2. If the ship struck mines or was sunk by internal explosions, zigzagging made no difference.

  33. The court is of the opinion that failure or inability of the ship to transmit a distress message was the primary cause of delay in connection with reporting the loss of the ship and delay in initiating rescue operations.

  34. The court is of the opinion that failure of any naval activity in Leyte Gulf to inquire into the reason of the non-arrival of Indianapolis was a contributory cause of the delay in reporting the loss of the ship and delay in initiating rescue operations.

  35. The court is of the opinion that instructions contained in Pacific Fleet Confidential Letter 10CL-45 and SEVENTH Fleet Confidential letter 2CL-45, with particular reference to the following:
    “The Commander of a Fleet Unit making a movement will not originate a movement report.  He shall, however, when the military situation permits, issue such supplementary reports as may be required to apprise those who need to know of:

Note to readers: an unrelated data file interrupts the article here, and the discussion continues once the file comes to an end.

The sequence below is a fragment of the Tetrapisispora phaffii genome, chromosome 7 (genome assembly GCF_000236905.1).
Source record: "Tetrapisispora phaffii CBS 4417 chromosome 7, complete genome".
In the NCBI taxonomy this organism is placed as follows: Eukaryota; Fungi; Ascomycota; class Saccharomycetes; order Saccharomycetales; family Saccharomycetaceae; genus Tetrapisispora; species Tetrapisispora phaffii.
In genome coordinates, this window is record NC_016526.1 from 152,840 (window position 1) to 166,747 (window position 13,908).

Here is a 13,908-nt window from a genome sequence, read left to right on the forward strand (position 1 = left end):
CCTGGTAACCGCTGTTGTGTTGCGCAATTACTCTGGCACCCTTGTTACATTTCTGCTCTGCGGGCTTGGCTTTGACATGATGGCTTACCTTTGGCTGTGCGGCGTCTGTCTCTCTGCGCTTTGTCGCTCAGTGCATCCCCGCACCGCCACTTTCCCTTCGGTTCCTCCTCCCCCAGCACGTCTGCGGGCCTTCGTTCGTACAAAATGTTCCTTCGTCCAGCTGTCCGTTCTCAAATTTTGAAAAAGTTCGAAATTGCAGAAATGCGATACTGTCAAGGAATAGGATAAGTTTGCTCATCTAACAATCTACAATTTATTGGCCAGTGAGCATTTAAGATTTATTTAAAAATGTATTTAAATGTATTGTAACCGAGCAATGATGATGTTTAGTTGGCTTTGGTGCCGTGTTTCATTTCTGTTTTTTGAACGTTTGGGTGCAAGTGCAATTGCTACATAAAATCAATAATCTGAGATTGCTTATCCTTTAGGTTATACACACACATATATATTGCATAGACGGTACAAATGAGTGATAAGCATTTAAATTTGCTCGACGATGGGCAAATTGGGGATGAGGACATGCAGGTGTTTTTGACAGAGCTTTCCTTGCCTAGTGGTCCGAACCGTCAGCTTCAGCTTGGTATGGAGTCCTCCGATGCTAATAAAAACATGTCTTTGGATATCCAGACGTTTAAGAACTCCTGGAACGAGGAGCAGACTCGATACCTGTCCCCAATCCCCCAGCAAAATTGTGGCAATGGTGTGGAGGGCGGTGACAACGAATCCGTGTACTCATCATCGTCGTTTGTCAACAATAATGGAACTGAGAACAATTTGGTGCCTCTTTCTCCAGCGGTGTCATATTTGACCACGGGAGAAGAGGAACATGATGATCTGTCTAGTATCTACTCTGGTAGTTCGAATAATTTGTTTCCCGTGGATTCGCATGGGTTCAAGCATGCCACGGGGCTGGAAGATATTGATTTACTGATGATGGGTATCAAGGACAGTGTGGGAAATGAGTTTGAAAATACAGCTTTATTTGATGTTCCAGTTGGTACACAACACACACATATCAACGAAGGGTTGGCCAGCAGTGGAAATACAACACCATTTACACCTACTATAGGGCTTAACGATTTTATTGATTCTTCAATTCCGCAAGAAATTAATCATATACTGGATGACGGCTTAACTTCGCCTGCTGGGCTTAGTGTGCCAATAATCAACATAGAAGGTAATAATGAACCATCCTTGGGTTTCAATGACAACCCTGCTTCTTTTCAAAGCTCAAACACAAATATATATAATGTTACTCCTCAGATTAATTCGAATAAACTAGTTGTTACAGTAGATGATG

1.  Change in orders or corrections of erroneous information contained in movement reports; and

    2. Deviations from prescribed routing or more than 40 miles or changes in prescribed ERA of more than three hours.” and “Arrival reports shall not be made for combatant ships.”, were the primary cause of the failure of any naval activity to inquire into the reason for non-arrival on Indianapolis at its ETA.

  36. That CTG 95.7 and Port Director, Tacloban, were action addresses on Port Director, Guam, dispatch 180032 announcing ETA of Indianapolis and, therefore, the court is of the opinion that responsibility rested upon these officers regarding arrival of Indianapolis at Leyte, or her failure to arrive.  However, the responsibility of CTG 95.7 regarding arrival of Indianapolis at Leyte was lessened because of his absence from port at the ETA of Indianapolis.  The concern which he otherwise might have felt was further lessened by his failure to receive Cincpac dispatch 260152.

  37. That although responsibility of Port Director, Tacloban, with respect to reporting non-arrival of combatant ships was not clearly laid down either in his orders or in any instructions or directives issued by higher authority, the court is of the opinion that responsibility did exist which is implicit by nature of his duties.